• Gateway National Recreation Area: Jamaica Bay Wildlife Refuge
    Location: West of Marine Parkway Bridge, Brooklyn
    Open: Sunrise to sunset
    Cost: Free during winter months
    Phone: 718-338-3799

Start at the bird feeders near the Visitor’s Center, then explore tidal and freshwater wetlands to view various ducks and sea birds. East Pond holds scaup, brant, mergansers and canvasbacks. Marsh and bay near West Pond feature grebes, scaup, black ducks, buffleheads and, possibly, clapper rails. Fields contain short-eared owls, snow bunting and horned larks.

  • Governor Alfred E. Smith / Sunken Meadow State Park
    North End of Sunken Meadow Parkway, Kings Park
    Open: 7 days, sunrise to sunset
    Cost: Free during winter months
    Phone: (631) 269-4333

Long Island Sound beach, tidal mud flats, bird sanctuary, rolling meadows, wooded hillsides and marshes offer a wide variety of possibilities. Check the water spots for horned grebe, bufflehead, red breasted merganser, long tailed duck, plus common and red throated loons. Visit the fields near parking lots 1 and 2 to search for snow buntings, horned larks, cardinals, blue jays and hawks.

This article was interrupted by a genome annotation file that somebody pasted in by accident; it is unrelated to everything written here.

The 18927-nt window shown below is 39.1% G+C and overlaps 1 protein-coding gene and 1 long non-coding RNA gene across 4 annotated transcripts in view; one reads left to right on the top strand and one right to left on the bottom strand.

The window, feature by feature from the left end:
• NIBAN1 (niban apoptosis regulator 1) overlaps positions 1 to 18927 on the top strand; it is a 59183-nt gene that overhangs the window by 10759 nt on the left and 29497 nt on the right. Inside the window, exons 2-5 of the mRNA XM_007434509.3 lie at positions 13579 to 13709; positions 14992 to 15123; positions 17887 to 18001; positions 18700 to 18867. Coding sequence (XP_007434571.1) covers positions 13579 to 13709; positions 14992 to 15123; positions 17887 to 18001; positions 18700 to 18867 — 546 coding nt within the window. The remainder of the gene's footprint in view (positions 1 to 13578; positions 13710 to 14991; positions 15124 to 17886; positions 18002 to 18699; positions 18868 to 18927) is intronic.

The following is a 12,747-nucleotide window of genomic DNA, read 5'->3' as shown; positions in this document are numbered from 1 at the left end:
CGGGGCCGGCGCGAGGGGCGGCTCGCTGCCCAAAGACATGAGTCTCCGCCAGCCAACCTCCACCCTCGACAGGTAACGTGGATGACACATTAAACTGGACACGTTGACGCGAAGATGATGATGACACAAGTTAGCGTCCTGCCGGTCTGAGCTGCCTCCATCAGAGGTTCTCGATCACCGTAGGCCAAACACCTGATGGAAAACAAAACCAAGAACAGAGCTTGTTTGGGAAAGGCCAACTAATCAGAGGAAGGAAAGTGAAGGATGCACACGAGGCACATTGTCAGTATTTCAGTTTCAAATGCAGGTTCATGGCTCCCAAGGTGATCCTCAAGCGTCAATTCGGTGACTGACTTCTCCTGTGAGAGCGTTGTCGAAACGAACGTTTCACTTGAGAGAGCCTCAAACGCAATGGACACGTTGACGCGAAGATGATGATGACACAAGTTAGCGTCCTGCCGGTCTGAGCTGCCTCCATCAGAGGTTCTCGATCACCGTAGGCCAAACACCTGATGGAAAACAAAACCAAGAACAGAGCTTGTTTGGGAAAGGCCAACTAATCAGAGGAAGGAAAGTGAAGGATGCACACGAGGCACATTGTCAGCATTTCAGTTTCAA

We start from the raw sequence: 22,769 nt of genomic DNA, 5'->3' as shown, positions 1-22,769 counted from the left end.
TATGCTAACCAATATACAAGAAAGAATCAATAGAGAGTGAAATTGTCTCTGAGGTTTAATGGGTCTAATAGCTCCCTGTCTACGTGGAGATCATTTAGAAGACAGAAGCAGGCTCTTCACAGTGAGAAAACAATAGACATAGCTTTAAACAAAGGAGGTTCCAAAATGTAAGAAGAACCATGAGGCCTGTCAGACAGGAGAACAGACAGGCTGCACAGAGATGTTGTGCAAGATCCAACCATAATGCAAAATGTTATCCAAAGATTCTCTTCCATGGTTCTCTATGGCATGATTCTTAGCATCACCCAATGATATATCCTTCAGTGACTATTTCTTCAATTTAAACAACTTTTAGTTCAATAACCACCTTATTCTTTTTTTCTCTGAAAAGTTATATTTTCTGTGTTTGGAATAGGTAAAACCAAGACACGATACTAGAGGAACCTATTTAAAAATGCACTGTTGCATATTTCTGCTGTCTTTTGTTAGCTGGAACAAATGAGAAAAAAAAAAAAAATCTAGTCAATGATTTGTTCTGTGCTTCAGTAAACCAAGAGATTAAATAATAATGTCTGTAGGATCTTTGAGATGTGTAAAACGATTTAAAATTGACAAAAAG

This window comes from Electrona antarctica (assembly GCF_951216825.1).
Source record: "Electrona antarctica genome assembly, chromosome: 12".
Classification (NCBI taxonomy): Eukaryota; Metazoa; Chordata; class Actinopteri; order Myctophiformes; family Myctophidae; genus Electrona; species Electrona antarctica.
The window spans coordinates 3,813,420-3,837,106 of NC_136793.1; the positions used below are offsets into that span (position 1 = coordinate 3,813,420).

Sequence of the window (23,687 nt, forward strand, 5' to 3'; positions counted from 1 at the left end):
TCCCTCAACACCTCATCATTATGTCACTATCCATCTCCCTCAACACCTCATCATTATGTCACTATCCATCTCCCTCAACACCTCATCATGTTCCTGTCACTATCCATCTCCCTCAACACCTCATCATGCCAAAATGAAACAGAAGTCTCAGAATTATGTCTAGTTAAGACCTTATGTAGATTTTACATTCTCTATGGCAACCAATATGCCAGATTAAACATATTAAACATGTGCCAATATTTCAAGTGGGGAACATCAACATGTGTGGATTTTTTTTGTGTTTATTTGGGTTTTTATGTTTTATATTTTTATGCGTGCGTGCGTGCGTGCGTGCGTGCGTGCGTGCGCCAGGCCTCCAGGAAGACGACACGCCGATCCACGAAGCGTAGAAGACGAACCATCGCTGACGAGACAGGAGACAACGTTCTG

• Connetquot River State Park Preserve
    Location: Rt. 27, north side, Connetquot
    Open: 8 a.m.-4:30 p.m. Wed.-Sun. October-March. (Permit required, available from P.O. Box 505, Oakdale, N.Y. 11769; valid 1 year)
    Cost: $6 parking
    Phone: 631-581-1005

With more than 3,400 acres to explore, this is a birder’s paradise featuring woodlands, fields and, of course, the elegant Connetquot River. More than 50 miles of trails and several ponds make for great viewing of bobwhite quail, ruffed grouse, woodcocks, pileated woodpeckers, whip-poor-wills, and warblers. Pheasants, wood duck and osprey are special treats.

  • Blydenburgh County Park
    Rt. 347, North Side, just east of H. Lee Dennison Building, Smithtown
    Open: 7 days, sunrise to sunset, Green Key required
    Cost: Free during winter months
    Phone: 631-854-3713

Stump Pond boat dock is great for viewing northern shoveler, American Wigeon, ring-necked duck and the spectacularly beautiful wood duck. Trails at north end of lake offer dark-eyed junco, swamp sparrow, white-throated sparrow, titmouse and nuthatches along with downey, hairy and red-bellied woodpeckers.

  • Swan Lake, Patchogue
    Location: Intersection of Swan Drive and Montauk Highway, east of Rt. 112
    Cost: Free
    A small lake with easy viewing and easy access. Not suitable if frozen. See mergansers, coot, shovelers, pintails, canvasbacks, mallards.
  • Dune Road
    Location: Between Moriches and Shinnecock Inlets
    Cost: Free
    Plenty of ducks, sea birds, hawks, and an occasional snowy owl. Park in pull-offs and walk the beaches.
By Tom Schlichter